Juliane Hammer

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Juliane Hammer

Associate Professor


Ph.D., Islamic Studies, Humboldt University, Berlin, 2001
M.A., Islamic Studies (minors in Iranian studies and sociology), Humboldt University, Berlin, 1996

Fields of Specialization

Islamic Studies
Religion in the Americas

Research Interests

  • American Muslims
  • Gender discourses in American Muslim communities
  • Muslim women’s and gender studies
  • Theory and method in the study of Islam
  • Sufism and food
  • Modern and contemporary Muslim approaches to the Qur’an
  • Marriage, family, and sexuality in religions


Trained in the study of Islam, languages, and pre-modern as well as modern Muslim societies, my scholarly trajectory has taken me from research on Palestinian women and diaspora and return experiences through a decade of work on American Muslim communities intersecting with women, gender and sexuality in contemporary Muslim contexts. I see myself in both Islamic studies and American religions, and in conversation with women’s and gender studies, sexuality studies and critical race theory. I have combined ethnographic and textual analysis methods in diverse research contexts and engage in interdisciplinary, multi-method research that does not privilege texts over lived experiences or vice versa.

After completing a book (American Muslim Women, Religious Authority, and Activism: More than a Prayer, Austin, 2012) on debates about woman-led prayer, which includes discussions of women’s Qur’an interpretation, women’s rights as human rights, and media representations of American Muslim women, I have turned to two related research projects: one on American Muslim efforts against domestic violence which traces religiously framed efforts in Muslim communities to raise awareness of DV and provide services. Based on ethnographic components and textual analysis the resulting monograph (in progress) discusses how DV advocacy work is embedded broader discourses on gender roles, marriage ideals, and processes in American society as well as transnational Muslim communities. The second book project approaches discourses and practices regarding marriage and family in Muslim communities in the United States at the intersection of marriage ideals, religious discourses and interpretations, and the ways in which Muslim practices as well as ideas are simultaneously framed by American marriage debates and Muslim reevaluations and reinterpretations of religious tradition and normativity. Through additional research and teaching I also explore the role of food in religious practice, especially in Sufism, and issues of methodology, positionality and normativity in the study of Islam both as part of a disciplinary genealogy and in their connection to the politics of knowledge production. On both the undergraduate and graduate levels, my teaching focuses on women, gender, and sexuality in Islam on the one hand and various aspects of American Islam on the other.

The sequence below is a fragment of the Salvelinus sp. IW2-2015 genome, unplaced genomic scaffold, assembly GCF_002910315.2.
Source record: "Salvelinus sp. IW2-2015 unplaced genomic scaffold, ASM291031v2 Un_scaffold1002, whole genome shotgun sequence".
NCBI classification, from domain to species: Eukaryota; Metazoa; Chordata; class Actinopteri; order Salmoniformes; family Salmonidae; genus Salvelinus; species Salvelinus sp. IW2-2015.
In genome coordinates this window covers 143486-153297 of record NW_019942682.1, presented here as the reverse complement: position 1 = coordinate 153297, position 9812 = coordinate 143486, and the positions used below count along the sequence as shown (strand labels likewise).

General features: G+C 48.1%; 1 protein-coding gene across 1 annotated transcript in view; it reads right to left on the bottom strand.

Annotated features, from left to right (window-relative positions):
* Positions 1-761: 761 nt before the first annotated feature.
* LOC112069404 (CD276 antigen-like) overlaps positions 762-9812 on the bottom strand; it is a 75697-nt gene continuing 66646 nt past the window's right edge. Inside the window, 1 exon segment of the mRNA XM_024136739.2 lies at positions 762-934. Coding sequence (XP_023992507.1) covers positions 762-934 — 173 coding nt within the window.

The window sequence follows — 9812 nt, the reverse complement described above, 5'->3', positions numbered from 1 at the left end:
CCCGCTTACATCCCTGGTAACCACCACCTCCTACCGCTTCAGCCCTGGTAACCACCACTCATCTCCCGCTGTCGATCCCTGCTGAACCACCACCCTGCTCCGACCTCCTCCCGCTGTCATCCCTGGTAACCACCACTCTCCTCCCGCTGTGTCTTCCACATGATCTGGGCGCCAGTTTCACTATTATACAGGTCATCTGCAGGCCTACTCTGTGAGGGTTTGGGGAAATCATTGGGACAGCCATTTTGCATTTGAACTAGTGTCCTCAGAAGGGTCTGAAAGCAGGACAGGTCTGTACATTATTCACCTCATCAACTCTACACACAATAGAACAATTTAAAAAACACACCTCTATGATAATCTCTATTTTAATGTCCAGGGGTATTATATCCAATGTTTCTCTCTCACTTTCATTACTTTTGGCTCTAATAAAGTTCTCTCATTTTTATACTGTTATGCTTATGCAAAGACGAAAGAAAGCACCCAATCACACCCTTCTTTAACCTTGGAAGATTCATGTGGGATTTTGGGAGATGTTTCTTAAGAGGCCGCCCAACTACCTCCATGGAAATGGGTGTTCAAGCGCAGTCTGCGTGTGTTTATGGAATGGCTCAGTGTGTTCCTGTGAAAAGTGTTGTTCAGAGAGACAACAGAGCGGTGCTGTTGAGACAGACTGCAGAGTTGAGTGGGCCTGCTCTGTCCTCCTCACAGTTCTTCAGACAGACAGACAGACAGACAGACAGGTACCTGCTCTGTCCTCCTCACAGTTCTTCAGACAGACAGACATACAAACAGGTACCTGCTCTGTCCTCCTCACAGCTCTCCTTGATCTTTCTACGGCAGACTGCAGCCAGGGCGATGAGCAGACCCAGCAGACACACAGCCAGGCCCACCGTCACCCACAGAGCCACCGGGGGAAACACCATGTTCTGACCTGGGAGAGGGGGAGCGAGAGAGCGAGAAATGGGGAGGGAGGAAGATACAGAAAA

• RELI 064, Re-Introducing Islam (FYS)
  • RELI 181, Modern Muslim Societies
  • RELI 185, Women/Gender/Islam
  • RELI 580, African American Islam
  • RELI 581, Sufism
  • RELI 780, Method and Pedagogy in Islamic Studies



The Cambridge Companion to American Islam, co-edited with Omid Safi. New York: Cambridge University Press, 2013.

American Muslim Women, Religious Authority, and Activism: More Than a Prayer. Austin: University of Texas Press, 2012.

A Jihad for Justice: Honoring the Work and Life of Amina Wadud, co-edited with Kecia Ali and Laury Silvers. e-book (2012), available online at http://unc.academia.edu/JulianeHammer.

Palestinians Born in Exile: Diaspora and the Search for a Homeland. Austin: University of Texas Press, 2005.


“Gendering Islamophobia: (Muslim) Women’s Bodies and American Politics,” Bulletin for the Study of Religion 42:1 (February 2013): 29-36.

“Gender Justice in a Prayer: American Muslim Women’s Exegesis, Authority, and Leadership,” Hawwa: Journal of Women of the Middle East and the Islamic World 8:1 (Spring 2010): 26-54.

“Performing Gender Justice: The 2005 Woman-Led Prayer in New York,” Contemporary Islam, special issue on Muslims and Media, 4:1 (April 2010): 91-116.

“Identity, Authority and Activism: American Muslim Women’s Approaches to the Qur’an,” in The Muslim World 98:4 (October 2008): 442-463.

 “The Soul of Islam: Writing and Publishing as Engaged Sufism,” in Journal for Islamic Studies 26 (2006): 36-70.